National Policy Framework for ICT Integration 
The National policy framework for ICT integration focuses on Kenya Vision 2030; the National ICT policy; and the E-government strategy. The social pillar of Vision 2030 mandates the Ministry of Education to provide a quality education that produces a highly skilled human capital with requisite ICT skills to competitively participate in knowledge-based economy. ICT is identified as the catalyst to drive the socio- economic transformation of Kenya into a middle-income country. The National ICT Policy, 2006 (Republic of Kenya, 2006) outlines its goals as supporting ICT development, investment, and application; ensuring affordability and access to ICT nationally; supporting research development in ICT and developing an institutional framework for policy formulation and review. One of its objectives is to encourage the use of IT in schools, universities, colleges and other educational institutions in the country so as to improve the quality of teaching and learning. The realization of this policy objective heavily depends on the availability and adequacy of skilled human resource capacity. The Government supports the creation of the necessary capacity by integrating IT subjects in the curriculum at all levels of education; establishing educational networks for sharing educational resources and promoting e-learning at all levels; establishing the establishment of ICT Centres of Excellence and enhancing capacity for research and development in IT. When making this policy, the ministry did not try to understand teachers who are the people directly affected by it and what factors assist and/or hinder the efficient process of ICT integration in schools. Since it is the teachers who must implement this ICT integration in schools, it is their understanding and experience of the situation that are crucial if integration is going to be successful. This motivated our current research. 

Education Policy Framework for ICT Integration 
The Sessional Paper No. 14 of 2012 (Republic of Kenya, 2012) is the current policy framework through which the Ministry of Education affirms commitment to enhancing access to education, promote equity and increase transition rates in its quest for provision of quality education. The policy underscores the ministry’s commitment to competency-based teaching and learning that promotes acquisition of the 21st century skills and attitudes such as critical thinking, creativity, communication, collaboration, and innovation that prepares learners to competitively participate in a knowledge-based economy. Integration of ICT across all levels of subjects and education is envisaged to enhance 21st-century learning skills among others. The Sessional Paper No. 1 of 2005 (Republic of Kenya, 2005) emphasized that ICT played a key role in promoting the economic development of a country. It noted that ICT could be used in education, training, and research as well as in the management of the education sector and that the successful implementation of ICT would require highly skilled human resources. The objectives were to support ICT teacher development, research and development of ICT in education. To implement the ICT policies in this paper, the strategy to reform the curriculum to facilitate use of ICT integration was formulated. Teachers who are the implementers of this policy will assess how implementation will impact on them rather than how it might impact on student growth. Therefore, for this process to be meaningful, its effectiveness mut be proven in terms of the personal and professional growth of all involved. Hence the need for this research study.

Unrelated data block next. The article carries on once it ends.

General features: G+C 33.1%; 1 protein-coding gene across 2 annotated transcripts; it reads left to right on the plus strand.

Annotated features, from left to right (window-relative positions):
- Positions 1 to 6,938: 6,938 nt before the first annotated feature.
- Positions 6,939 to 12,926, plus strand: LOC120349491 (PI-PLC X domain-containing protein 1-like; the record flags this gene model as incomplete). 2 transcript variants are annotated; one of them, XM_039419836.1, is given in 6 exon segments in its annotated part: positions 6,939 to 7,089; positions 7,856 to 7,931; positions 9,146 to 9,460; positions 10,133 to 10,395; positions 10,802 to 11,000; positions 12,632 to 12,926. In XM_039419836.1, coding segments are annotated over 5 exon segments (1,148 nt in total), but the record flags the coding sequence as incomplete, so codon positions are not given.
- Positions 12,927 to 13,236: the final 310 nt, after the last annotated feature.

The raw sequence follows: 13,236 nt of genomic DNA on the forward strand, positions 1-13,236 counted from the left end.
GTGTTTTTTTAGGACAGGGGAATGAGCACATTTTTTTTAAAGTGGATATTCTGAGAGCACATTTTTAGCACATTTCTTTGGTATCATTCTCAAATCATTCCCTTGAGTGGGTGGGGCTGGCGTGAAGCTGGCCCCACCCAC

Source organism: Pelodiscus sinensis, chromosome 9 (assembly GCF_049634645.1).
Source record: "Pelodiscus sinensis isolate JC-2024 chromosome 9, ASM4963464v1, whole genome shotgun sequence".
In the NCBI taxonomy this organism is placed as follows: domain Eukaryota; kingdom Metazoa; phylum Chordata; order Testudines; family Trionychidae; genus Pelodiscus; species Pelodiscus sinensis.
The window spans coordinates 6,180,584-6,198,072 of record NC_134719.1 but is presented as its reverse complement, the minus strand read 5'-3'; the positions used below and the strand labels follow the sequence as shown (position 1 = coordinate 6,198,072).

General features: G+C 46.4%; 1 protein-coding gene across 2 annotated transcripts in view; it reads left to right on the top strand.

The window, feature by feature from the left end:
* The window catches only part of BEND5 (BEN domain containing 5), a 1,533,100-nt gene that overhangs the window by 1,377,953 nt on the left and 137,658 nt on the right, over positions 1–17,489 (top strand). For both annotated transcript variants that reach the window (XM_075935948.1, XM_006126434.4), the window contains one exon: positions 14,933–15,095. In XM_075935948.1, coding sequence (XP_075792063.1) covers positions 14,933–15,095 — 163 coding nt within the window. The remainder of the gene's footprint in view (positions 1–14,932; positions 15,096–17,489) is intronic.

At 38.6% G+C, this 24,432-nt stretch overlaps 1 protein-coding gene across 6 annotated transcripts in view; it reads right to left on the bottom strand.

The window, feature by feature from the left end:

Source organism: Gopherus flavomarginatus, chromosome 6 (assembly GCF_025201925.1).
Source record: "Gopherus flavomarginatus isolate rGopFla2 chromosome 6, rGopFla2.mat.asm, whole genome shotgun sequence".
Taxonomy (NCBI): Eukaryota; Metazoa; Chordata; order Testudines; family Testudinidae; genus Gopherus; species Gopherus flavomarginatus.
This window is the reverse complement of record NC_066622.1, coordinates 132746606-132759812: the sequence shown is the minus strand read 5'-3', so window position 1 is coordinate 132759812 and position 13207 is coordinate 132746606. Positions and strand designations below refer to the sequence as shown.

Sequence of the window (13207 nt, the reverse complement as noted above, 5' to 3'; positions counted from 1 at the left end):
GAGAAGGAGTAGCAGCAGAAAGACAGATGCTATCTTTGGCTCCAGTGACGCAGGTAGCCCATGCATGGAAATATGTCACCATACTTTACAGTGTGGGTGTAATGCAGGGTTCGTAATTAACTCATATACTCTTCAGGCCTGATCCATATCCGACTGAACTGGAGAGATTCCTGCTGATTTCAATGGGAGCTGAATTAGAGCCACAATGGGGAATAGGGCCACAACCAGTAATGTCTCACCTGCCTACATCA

The Education Strategic Plan 
The strategic plan of the Ministry of Education Science and Technology (MOEST) considers and proposes that ICT can contribute substantially towards the realization of these objectives. In addition, ICT has considerable potential to support implementation of Free Primary Education (FPE) and to address emerging challenges such as; overcrowded classrooms, high Pupil Teacher Ratios (PTRs), shortage of teachers on certain subjects or areas, and relatively high cost of learning and teaching materials. The areas of priority under this education plan include; training, research and development and integration of ICTs in education. The role of the classroom teacher is the crucial factor in the full development and use of technology is schools. Transforming this classroom technology from hardware, software, and connection into tools for teaching and learning depends on knowledgeable and enthusiastic teachers who are motivated and prepared to put technology to work on behalf of their students. Hence the need for this research to establish the relationship between motivation and ICT integration in schools. 

Reforms related to ICT integration in the education sector 
The Government of Kenya has carried out various reforms related to ICT integration in the education sector. These include; development of an ICT integration model which emphasizes four key pillars critical to effective implementation of ICT initiatives, creation of specialized units – ICT for Education (ICT4E), national ICT innovation and integration centre (NI3C), ICT unit and ICT integration team. The ICT4E unit is mandated to spearhead the pedagogical use of ICTs. The NI3C center is mandated to carry out the testing of technical solutions submitted for consideration by firms to establish their appropriateness and use in curriculum delivery. The ICT integration team’s role is – coordination and harmonization of all ICT initiatives in the sector. The ICT unit handles ICT technical support and advice, technical support and systems for EMIS and make reports to the Principal Secretary on ICT matters. 

Education initiatives related to ICT integration